On Mon, Mar 18, 2013 at 8:39 PM, Marcin R. <lists / ruby-forum.com> wrote:
> Robert Klemme wrote in post #1102151:
>> On Mon, Mar 18, 2013 at 5:50 PM, Marcin Rzenicki

>>> You can see it clearly
>>> when inspecting the caller - in both cases it is 'greetings'. While
>>> this may seem logical and sound, it is quite troubling when you try to
>>> make a wrapper method around user-defined method doing metaprogramming
>>> tricks.
>>
>>> Do you know any workaround? How can I overcome this problem and let
>>> super be bound correctly if used from aliased method? Thanks in
>>> advance for your opinions.
>>
>> I am not sure what you expect should be called "bound correctly".
>> Basically what you did is you said D#curse should be D#greeting
>> (either via define_method as shown above or alias).  That means, D's
>> method #curse behaves like D's #greeting and hence ultimately invokes
>> C#greeting and not C#curse.
>
> When I imagine hypothetical pseudo-code implementation of define_method
> I'd rather see: object[:method_name] = method_instance.code, than
> object[:method_name] = method_instance :-)

Your expectation was clear.  But others may have different
expectations.  We are discussing to try to find out what might be more
reasonable or what expectations might be shared by more people. :-)
That's why I questioned whether the term "correctly" was appropriate
here.

>> Btw, somehow your chain example seems incomplete: is #chain a method
>> defined in Module?  What about method names?  I would have expected
>> the chained method name to be given as argument.
>
> Ah yes, I omitted lots of details for brevity, trying to get to the
> bottom line, if you will. Basically, chain is called from method_added
> hook. When you include the module it installs this hook, adds class
> method to specify the name of a "chained" method, listens for
> subclassing to get into child class to do the trick again etc., but I
> felt that this boilerplate was irrelevant to my problem.

Maybe you left out too many details. :-)  It usually helps to provide
a small and above all complete example that others can execute:
http://sscce.org/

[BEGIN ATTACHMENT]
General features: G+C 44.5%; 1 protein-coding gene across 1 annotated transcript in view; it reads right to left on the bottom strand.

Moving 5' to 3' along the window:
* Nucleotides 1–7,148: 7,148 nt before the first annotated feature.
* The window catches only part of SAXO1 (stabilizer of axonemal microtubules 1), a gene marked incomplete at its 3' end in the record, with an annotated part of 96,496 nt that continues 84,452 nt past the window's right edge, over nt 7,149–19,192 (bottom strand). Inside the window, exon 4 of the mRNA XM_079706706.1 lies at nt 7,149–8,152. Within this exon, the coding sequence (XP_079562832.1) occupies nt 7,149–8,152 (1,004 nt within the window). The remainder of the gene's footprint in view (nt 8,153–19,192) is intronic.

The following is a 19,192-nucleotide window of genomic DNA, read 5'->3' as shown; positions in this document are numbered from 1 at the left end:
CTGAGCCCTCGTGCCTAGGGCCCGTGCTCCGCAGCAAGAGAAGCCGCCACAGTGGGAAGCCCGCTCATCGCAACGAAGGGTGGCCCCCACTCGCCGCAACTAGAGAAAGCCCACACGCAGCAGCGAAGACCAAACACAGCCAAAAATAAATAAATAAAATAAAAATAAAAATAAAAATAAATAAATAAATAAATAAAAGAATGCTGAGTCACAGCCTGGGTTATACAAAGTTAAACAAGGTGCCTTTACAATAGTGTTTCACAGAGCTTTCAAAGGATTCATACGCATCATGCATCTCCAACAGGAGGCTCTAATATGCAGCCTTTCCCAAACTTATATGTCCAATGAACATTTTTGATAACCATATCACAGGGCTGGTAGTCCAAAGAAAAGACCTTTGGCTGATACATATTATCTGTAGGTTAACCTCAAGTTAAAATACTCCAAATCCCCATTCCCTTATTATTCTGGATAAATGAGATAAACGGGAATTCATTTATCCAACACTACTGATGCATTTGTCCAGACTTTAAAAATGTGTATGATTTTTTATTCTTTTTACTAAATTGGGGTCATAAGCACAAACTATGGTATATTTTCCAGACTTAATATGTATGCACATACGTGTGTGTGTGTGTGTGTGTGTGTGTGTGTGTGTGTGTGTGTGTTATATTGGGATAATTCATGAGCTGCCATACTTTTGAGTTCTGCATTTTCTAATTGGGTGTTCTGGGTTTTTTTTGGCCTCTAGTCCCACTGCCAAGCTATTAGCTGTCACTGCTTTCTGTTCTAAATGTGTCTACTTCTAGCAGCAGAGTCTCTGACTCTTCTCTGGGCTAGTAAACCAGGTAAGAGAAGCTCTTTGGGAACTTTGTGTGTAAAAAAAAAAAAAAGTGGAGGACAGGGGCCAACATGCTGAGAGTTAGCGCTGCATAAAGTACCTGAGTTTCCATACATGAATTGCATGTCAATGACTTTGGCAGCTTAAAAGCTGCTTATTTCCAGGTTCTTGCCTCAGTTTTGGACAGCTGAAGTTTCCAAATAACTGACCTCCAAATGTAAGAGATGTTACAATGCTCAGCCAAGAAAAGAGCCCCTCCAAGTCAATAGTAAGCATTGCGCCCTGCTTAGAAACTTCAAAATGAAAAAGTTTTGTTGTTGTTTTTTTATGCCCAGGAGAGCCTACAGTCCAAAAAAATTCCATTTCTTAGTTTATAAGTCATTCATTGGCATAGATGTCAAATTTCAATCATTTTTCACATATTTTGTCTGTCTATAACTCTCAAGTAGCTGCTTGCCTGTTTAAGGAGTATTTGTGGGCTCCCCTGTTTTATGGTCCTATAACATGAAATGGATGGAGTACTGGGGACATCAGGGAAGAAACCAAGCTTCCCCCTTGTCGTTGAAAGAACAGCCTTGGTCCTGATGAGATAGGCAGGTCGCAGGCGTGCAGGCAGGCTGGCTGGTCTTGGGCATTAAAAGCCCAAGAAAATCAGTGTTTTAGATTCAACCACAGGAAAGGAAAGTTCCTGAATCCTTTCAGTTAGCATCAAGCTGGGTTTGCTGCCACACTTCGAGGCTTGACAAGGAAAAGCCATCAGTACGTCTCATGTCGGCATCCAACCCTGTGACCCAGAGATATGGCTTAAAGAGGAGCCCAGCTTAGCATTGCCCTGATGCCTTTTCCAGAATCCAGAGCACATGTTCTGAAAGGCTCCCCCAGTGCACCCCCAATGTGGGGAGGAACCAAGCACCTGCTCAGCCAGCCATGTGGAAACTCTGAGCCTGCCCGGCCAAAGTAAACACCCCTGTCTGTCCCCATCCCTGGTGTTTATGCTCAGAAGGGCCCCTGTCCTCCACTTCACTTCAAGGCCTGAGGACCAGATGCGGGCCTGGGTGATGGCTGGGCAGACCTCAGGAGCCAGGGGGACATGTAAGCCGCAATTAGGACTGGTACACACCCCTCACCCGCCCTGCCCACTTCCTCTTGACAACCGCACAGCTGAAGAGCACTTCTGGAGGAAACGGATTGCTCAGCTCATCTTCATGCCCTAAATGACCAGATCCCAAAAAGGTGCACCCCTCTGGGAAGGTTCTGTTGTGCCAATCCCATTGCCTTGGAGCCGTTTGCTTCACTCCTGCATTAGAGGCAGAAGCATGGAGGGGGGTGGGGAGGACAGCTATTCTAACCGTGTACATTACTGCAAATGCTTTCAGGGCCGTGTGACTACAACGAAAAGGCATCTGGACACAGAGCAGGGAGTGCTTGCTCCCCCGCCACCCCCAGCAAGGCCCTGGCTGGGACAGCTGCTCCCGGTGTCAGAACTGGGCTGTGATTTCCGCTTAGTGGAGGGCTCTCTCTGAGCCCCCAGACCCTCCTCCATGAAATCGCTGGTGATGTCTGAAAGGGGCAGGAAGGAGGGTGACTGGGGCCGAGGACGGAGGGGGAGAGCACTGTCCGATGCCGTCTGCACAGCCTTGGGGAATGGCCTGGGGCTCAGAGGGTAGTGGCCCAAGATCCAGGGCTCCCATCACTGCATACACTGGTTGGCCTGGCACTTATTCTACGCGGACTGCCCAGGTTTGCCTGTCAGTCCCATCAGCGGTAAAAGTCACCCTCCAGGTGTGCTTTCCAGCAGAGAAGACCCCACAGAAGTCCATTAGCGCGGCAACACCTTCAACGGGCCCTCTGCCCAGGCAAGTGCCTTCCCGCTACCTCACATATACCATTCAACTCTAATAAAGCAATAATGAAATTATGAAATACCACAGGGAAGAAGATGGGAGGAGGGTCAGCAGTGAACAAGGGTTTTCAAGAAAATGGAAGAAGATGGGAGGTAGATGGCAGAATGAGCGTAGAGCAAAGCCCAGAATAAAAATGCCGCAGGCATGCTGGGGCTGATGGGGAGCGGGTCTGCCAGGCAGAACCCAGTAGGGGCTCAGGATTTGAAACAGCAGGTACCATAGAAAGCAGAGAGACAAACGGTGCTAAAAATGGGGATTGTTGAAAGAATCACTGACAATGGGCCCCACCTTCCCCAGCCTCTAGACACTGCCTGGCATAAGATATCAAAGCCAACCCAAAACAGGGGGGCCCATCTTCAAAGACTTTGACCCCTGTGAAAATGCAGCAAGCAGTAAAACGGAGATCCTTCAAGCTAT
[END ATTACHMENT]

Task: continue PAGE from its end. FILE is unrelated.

>> I once coded something together for wrapping methods - you may find it
>> in the archives.  I am not sure though that I still have the code
>> elsewhere...  I only found this one:
>> https://gist.github.com/rklemme/3002732 but that's not the one I mean.
>
> I will certainly try to find it. Many thanks. BTW, judging from example
> you posted (I have not yet run it, though) it exhibits the same problem
> as my implementation - calling super from #_m would call #m in parent
> class which could call #_m in child again.

Yes, super and alias don't mix well.  You could argue that a method's
behavior would change depending on the name used to invoke it if Ruby
was made to match your expectation.  There are two downsides:

1. Could be viewed as an aesthetic issue: the behavior of code would
change after the definition of the method.
2. As a consequence of changed behavior there would be a runtime
effect: while executing the interpreter would have to have knowledge
of the name used to invoke a method.  Now you could argue that this
knowledge does actually exist (caller provides it) but it may incur a
runtime hit - for just a small amount of use cases.

Redefining a super class method also affects what code "super" will invoke:

irb(main):001:0> class A
irb(main):002:1> def x; p 1 end
irb(main):003:1> end
=> nil
irb(main):004:0> class B < A
irb(main):005:1> def x; p 2; super end
irb(main):006:1> end
=> nil
irb(main):007:0> B.new.x
2
1
=> 1
irb(main):008:0> class A
irb(main):009:1> alias _x x
irb(main):010:1> def x; p 3; _x end
irb(main):011:1> end
=> nil
irb(main):012:0> B.new.x
2
3
1
=> 1
irb(main):013:0> A.new.x
3
1
=> 1

And then there is the issue that you can invoke a method without a
name.  What method would super invoke in that case?

irb(main):024:0> m = B.instance_method :x
=> #<UnboundMethod: B#x>
irb(main):025:0> b = B.new
=> #<B:0x88d0f38>
irb(main):026:0> m.bind(b).call
2
3
1
=> 1

With a slightly different experiment you can see that aliasing a
method just creates a second reference to the same code:

irb(main):001:0> class X
irb(main):002:1> def x; caller 0 end
irb(main):003:1> alias y x
irb(main):004:1> end
=> nil

irb(main):006:0> puts X.instance_method(:x).bind(X.new).call
(irb):2:in `x'
(irb):6:in `call'
(irb):6:in `irb_binding'
/usr/lib/ruby/1.9.1/irb/workspace.rb:80:in `eval'
...
irb(main):007:0> puts X.instance_method(:y).bind(X.new).call
(irb):2:in `x'
(irb):7:in `call'
(irb):7:in `irb_binding'
/usr/lib/ruby/1.9.1/irb/workspace.rb:80:in `eval'
...

Even for such a seemingly simple case if one goes beyond one's
expectations things are more complex than they seem on initial sight.

Kind regards

robert

-- 
remember.guy do |as, often| as.you_can - without end
http://blog.rubybestpractices.com/